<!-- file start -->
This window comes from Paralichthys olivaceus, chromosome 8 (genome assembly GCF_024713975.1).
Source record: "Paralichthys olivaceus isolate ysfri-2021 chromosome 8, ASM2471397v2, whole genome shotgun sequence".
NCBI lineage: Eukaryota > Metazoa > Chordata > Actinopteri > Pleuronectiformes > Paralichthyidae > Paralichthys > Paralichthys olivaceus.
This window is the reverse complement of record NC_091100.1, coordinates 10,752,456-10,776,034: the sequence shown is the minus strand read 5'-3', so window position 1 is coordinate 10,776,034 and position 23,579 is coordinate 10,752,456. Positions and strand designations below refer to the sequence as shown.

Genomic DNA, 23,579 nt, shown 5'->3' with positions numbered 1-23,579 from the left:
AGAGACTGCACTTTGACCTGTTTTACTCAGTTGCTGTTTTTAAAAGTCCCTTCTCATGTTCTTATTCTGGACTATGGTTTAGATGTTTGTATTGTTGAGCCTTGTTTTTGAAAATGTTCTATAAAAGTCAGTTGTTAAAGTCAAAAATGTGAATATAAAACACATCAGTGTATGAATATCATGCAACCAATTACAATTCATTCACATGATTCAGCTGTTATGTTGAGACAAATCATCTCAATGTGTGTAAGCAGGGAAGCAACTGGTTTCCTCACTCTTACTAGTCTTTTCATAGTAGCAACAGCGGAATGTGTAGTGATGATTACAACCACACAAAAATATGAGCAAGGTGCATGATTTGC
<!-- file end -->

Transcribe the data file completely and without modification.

This window comes from Paralichthys olivaceus, chromosome 8 (genome assembly GCF_024713975.1).
Source record: "Paralichthys olivaceus isolate ysfri-2021 chromosome 8, ASM2471397v2, whole genome shotgun sequence".
NCBI lineage: Eukaryota > Metazoa > Chordata > Actinopteri > Pleuronectiformes > Paralichthyidae > Paralichthys > Paralichthys olivaceus.
This window is the reverse complement of record NC_091100.1, coordinates 10,752,456-10,776,034: the sequence shown is the minus strand read 5'-3', so window position 1 is coordinate 10,776,034 and position 23,579 is coordinate 10,752,456. Positions and strand designations below refer to the sequence as shown.

Genomic DNA, 23,579 nt, shown 5'->3' with positions numbered 1-23,579 from the left:
AGAGACTGCACTTTGACCTGTTTTACTCAGTTGCTGTTTTTAAAAGTCCCTTCTCATGTTCTTATTCTGGACTATGGTTTAGATGTTTGTATTGTTGAGCCTTGTTTTTGAAAATGTTCTATAAAAGTCAGTTGTTAAAGTCAAAAATGTGAATATAAAACACATCAGTGTATGAATATCATGCAACCAATTACAATTCATTCACATGATTCAGCTGTTATGTTGAGACAAATCATCTCAATGTGTGTAAGCAGGGAAGCAACTGGTTTCCTCACTCTTACTAGTCTTTTCATAGTAGCAACAGCGGAATGTGTAGTGATGATTACAACCACACAAAAATATGAGCAAGGTGCATGATTTGC